Feuerzangenbowle in Alaska 2014

I’ve written about the German winter tradition Feuerzangenbowle (aka “fire tongue punch”) before. In my post last year, I explained (eerily familiar these days when you look at the East Coast):

“Yet another “polar vortex” sweeping the Midwest is giving me a chance to write a post that I thought would have to wait until next winter. I meant to write it before Christmas, but then life got in between. So I relish this chance that Mother Nature has provided me with. Why could I only write this post in utter cold? Because of tradition…but let me begin:

If you type “Feuerzangenbowle” into Google, you will find a gazillion of hits for this term. Other bloggers, like John The Food and Wine Hedonist and Julian of Vino in Love, have written about it before, so I want to keep the intro part rather short. Feuerzangenbowle, usually translated as “Fire Tongue Punch”, is a German winter tradition. Most English-speakers are familiar with “Glühwein” aka mulled wine, and Feuerzangenbowle is an extension of mulled wine.” To be more precise, it’s pimped version of mulled wine.

If current weather conditions make you want to throw a party and impress your guests with a show of fire and light as well as a tasty mulled wine, this is what you need: a burner, mulled wine, sugar loafs or hats (in German: Zuckerhut), some metal rack (to set the sugar onto), minimum 50 proof rum, a metal ladle, and a lighter. The final product will be sugar drenched in rum that is lit up sitting atop a pot of mulled wine. It makes for quite the spectacle.

First up, you need some form of hardened sugar. In Germany, we use a Zuckerhut, a cone shaped loaf of sugar that fits perfectly on the tongues that are used to hold it above the mulled wine. It’s hard or expensive to get them in Germany, and I have experimented a lot with how to replace it. We’re throwing at least one Feuerzangenbowle party in Alaska each year, and usually one in Ann Arbor as well (like this past weekend). Initially, I played with adding a bunch of water to sugar and then putting it into the oven at a rather low temperature. The problem with that is that it can caramelize the sugar and then it burns down much harder (as happened to me this year in Alaska, where the sugar was so hard that the flames turned into a greenish color – pretty, but not what you want).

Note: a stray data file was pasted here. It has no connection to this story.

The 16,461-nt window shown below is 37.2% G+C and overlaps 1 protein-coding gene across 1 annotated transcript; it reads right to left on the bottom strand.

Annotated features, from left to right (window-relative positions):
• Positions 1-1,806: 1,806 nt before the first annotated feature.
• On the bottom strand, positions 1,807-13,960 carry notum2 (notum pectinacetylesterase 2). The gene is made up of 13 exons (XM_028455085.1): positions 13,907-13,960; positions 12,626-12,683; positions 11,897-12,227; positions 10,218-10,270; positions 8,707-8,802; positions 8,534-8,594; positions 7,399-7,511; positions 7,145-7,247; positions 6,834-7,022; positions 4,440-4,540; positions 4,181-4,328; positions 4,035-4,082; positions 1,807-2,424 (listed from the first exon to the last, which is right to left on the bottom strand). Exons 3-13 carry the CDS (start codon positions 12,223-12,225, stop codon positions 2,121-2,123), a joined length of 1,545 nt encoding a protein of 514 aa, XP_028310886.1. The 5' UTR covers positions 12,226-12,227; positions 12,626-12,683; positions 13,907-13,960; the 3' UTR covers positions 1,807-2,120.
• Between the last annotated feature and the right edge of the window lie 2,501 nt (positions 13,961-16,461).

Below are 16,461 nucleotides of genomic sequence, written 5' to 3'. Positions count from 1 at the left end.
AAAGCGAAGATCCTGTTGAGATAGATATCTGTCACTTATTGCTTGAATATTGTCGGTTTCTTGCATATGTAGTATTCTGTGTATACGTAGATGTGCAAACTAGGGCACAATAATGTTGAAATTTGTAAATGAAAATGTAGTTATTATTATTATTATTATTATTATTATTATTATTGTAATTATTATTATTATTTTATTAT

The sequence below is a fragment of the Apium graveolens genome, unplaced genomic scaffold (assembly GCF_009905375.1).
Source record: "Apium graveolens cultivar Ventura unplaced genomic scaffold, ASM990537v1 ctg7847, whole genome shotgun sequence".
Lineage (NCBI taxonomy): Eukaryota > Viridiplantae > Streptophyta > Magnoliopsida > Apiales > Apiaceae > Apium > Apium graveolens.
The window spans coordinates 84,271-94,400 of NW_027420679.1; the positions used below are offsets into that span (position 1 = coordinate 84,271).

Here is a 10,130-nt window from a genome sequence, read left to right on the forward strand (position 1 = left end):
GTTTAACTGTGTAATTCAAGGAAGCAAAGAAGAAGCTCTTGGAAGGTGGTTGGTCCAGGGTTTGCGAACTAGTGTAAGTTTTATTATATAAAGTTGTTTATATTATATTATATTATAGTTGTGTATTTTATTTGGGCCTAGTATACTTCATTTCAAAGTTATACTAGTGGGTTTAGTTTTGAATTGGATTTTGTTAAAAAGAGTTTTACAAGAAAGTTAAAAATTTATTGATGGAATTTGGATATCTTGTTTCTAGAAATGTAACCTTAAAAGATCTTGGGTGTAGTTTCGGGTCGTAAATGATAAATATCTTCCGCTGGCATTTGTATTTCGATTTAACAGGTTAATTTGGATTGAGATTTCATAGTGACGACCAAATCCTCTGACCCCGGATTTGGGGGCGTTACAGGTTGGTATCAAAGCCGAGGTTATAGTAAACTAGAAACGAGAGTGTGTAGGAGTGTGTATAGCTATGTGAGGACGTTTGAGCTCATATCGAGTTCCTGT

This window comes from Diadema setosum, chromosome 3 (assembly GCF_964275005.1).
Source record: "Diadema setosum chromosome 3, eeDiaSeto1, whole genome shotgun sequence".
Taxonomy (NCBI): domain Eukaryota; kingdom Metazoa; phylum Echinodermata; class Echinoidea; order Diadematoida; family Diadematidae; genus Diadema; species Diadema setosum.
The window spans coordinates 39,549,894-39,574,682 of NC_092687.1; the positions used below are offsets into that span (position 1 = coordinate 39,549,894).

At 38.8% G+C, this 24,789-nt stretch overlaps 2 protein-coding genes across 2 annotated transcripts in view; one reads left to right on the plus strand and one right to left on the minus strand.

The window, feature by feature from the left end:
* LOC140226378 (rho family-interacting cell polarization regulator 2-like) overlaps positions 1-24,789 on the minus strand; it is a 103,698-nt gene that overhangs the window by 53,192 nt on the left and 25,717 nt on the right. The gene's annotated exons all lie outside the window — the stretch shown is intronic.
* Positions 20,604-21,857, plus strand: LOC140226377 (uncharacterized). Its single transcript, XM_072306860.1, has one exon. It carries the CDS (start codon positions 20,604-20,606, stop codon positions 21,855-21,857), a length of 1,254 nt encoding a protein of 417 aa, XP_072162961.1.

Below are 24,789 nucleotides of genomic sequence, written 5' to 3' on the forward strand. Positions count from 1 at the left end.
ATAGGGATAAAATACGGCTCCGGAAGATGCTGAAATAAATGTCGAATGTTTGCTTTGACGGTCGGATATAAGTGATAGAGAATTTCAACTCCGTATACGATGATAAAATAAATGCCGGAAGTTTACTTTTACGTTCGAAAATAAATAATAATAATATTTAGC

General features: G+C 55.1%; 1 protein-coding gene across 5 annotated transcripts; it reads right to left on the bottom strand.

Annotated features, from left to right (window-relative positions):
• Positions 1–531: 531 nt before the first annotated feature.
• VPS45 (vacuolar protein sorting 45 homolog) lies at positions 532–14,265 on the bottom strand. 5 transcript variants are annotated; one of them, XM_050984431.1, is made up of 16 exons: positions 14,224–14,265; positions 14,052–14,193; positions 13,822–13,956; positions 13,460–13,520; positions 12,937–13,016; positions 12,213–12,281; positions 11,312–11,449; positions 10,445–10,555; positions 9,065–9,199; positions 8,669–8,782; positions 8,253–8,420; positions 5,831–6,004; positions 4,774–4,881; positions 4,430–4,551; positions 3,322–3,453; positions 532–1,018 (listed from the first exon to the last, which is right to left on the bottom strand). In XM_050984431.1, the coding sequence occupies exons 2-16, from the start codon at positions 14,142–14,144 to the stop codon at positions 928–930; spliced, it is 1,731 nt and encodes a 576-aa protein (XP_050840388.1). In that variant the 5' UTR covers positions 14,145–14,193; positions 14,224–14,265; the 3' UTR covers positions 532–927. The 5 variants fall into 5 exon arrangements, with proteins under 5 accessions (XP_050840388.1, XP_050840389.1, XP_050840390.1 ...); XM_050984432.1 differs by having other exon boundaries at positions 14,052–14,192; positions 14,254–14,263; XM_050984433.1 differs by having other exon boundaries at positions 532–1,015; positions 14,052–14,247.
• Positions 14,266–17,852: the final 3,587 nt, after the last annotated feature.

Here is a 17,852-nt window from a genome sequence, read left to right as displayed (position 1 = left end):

When I told Nina my dilemma, she did a Google search and found the perfect solution: a Youtube video. Not that I couldn’t have thought of that. The three minute video shows how easy it is to make your own sugar cones. Mix a cup of sugar with a teaspoon of water. Mix well with a fork, the sugar will resemble damp sand. Then take a champagne or beer flute or martini glass, put in a third of the sugar, use a muddler to press the sugar firmly, criss-cross the top of the sugar with the fork to loosen it a bit and ensure the next round will stick to this round, add another third of sugar, repeat and repeat again. Then flip the glass on parchment paper, tap the glass, and let it sit over night. It worked perfectly! I was very happy with the consistency of this cone, just right.

For the mulled wine, combine a box of Franzia Zinfandel (or any other cheap wine of choice) with 8 sticks of cinnamon, three oranges and three lemons cut in wheels, and some vanilla aroma. Heat up, but don’t let it boil (it will ruin the flavor).

When everything is ready, put the wine pot on a burner, set up the rack on top of the pot, put a cone or two on the rack (I use two cones of a cup of sugar each per wine box of 5 liters). Dim the lights in the room. Pour rum over the cones to drench them. Pour rum in the ladle and light it up. Pour the burning rum over the cones. You might need to light up the cones separately to get them started. Once they are burning, add more rum as you see fit. The sugar will drip into the mulled wine, there will be small fires of rum and sugar sitting on top of the mulled wine, giving the orange and lemon wheels a nice burn. Once the sugar is burned down after a couple of minutes, remove the rack, and start serving the mulled wine.

The mix is potent, so watch out. But it’s also SO good. Here’s to getting through the winter in style!

Feuerzangenbowle (as captured by The Food and Wine Hedonist)

Feuerzangenbowle (as captured by The Food and Wine Hedonist)